2 Answers

  1. geographical location and historical context give rise to certain typical situations, which in turn form typical behavioral patterns. Some features are laid down at the genetic level in the process of evolution.

    For example, the infrastructure for survival in permafrost areas differs from that in the subtropics, and people who live for a long time in such different conditions form different habits and stereotypes.

    But it's not just climate that matters. Neighborhood, trade routes, and available resources. For example, extensive land resources and natural resources are one of the factors that does not contribute to the development of thrift. What you can't say about Russians is that they are thrifty or greedy. Russia is a generous soul 🙂 And there are many similar nuances.

  2. Klyuchevsky, Solovyov, Ilyin, and even Karamzin wrote about this in their writings. All of them, to one degree or another, proved the thesis of the formation of the character of a Russian person under the influence of a geographical factor.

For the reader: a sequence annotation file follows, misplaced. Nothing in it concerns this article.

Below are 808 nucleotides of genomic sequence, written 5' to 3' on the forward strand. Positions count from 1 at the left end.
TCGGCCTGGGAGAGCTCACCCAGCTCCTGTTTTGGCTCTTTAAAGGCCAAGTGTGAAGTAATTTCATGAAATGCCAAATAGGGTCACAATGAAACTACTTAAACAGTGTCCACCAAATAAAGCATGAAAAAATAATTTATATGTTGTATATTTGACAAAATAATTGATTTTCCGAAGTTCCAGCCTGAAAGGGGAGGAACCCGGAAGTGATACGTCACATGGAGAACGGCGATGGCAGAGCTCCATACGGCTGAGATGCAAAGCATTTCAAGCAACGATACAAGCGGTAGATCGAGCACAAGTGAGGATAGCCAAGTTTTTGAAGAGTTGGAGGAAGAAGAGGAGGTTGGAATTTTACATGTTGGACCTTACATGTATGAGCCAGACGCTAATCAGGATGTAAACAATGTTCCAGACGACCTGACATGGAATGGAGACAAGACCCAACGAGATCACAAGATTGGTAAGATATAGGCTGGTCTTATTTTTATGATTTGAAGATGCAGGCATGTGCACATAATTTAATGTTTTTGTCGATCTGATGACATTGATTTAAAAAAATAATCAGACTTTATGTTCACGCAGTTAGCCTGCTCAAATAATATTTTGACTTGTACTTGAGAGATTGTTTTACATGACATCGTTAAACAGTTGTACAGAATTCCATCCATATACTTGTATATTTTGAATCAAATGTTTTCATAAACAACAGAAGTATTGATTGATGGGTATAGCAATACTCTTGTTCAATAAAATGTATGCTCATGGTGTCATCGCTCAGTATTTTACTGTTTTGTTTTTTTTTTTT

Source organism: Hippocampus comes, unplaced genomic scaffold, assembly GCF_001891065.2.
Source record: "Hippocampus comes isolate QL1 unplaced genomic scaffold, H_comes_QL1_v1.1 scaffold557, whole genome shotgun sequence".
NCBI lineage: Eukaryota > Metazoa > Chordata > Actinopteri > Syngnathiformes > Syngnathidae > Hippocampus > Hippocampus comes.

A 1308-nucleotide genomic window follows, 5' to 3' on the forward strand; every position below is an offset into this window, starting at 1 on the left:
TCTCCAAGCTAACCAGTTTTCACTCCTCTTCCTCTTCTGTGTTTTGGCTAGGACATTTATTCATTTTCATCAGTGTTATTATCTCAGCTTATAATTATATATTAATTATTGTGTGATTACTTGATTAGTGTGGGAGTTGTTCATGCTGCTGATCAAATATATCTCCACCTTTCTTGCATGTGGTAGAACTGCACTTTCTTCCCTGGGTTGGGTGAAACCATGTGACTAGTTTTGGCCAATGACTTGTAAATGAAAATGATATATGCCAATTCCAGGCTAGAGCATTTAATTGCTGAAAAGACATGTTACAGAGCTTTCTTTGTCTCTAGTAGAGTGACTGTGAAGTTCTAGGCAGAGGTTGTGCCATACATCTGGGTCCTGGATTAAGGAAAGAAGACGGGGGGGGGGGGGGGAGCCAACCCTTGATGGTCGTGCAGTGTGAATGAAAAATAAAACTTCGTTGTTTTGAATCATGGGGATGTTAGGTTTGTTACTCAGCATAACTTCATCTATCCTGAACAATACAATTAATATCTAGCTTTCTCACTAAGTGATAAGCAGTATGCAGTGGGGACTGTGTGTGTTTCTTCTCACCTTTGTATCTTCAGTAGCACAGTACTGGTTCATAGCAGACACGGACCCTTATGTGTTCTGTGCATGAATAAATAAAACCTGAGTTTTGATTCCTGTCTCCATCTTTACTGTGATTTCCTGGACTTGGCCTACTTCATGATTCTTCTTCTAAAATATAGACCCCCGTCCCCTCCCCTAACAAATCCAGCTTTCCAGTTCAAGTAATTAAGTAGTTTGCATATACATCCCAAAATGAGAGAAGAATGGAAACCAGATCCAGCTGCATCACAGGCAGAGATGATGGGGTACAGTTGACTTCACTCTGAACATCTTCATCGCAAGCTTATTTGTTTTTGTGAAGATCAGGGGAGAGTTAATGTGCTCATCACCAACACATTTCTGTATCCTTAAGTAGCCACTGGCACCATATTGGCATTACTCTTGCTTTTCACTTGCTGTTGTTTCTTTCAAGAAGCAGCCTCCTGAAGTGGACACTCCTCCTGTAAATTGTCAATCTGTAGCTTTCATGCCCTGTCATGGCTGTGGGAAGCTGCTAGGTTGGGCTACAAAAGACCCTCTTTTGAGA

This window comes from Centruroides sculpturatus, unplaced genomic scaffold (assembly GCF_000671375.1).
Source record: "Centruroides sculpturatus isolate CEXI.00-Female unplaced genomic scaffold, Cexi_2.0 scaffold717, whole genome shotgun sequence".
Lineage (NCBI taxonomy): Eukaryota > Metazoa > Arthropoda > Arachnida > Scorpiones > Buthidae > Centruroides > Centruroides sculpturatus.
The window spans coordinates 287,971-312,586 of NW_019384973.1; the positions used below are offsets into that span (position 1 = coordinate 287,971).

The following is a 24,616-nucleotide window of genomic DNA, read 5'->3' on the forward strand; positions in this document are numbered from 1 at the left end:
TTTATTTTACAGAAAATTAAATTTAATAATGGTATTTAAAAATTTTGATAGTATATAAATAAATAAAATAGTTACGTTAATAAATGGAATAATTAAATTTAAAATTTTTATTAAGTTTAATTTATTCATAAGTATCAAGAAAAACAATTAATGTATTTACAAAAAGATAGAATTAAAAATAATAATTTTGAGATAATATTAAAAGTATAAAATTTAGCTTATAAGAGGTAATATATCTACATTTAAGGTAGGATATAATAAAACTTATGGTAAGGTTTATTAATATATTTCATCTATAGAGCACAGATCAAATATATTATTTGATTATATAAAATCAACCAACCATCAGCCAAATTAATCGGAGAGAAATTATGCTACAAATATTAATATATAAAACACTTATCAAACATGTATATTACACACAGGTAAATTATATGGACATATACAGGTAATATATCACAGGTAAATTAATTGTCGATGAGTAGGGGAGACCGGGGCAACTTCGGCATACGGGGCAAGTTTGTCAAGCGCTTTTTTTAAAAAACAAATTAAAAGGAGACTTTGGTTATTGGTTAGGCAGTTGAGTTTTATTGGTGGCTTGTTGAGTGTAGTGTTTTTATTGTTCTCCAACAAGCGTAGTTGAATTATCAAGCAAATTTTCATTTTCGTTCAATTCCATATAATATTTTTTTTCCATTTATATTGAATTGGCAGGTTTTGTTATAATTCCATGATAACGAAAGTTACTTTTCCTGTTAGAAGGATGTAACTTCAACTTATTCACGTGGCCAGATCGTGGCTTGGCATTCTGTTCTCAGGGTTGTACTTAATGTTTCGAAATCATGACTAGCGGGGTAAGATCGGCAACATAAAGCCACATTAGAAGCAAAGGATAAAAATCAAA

Man constantly interacts with nature, and thanks to this interaction, a national mentality is formed. The” breadth of the Russian soul ” is explained by historians (including those mentioned above) by the vast territories of the country. The harsh climate in the historical center of Russia has led to such well-known traits of the Russian character as hard work, patience, and melancholy. And the beauty of Russian nature has led to the emergence of a characteristic Russian reflection, introspection, and these features are very clearly manifested in the works of Russian poets and writers.

    Another interesting story about the Finns. Since the territory of the country is small, there are not many people, they are quite closed and do not like strangers. A Finnish family may not meet the people next door for 25 years, and they will certainly never bring pies to the house of new arrivals, as the same Americans do.

    I think that every nation can be described more or less from this point of view, but it is not necessary to descend to the level of “pedantic Germans” and “prim Englishmen”.

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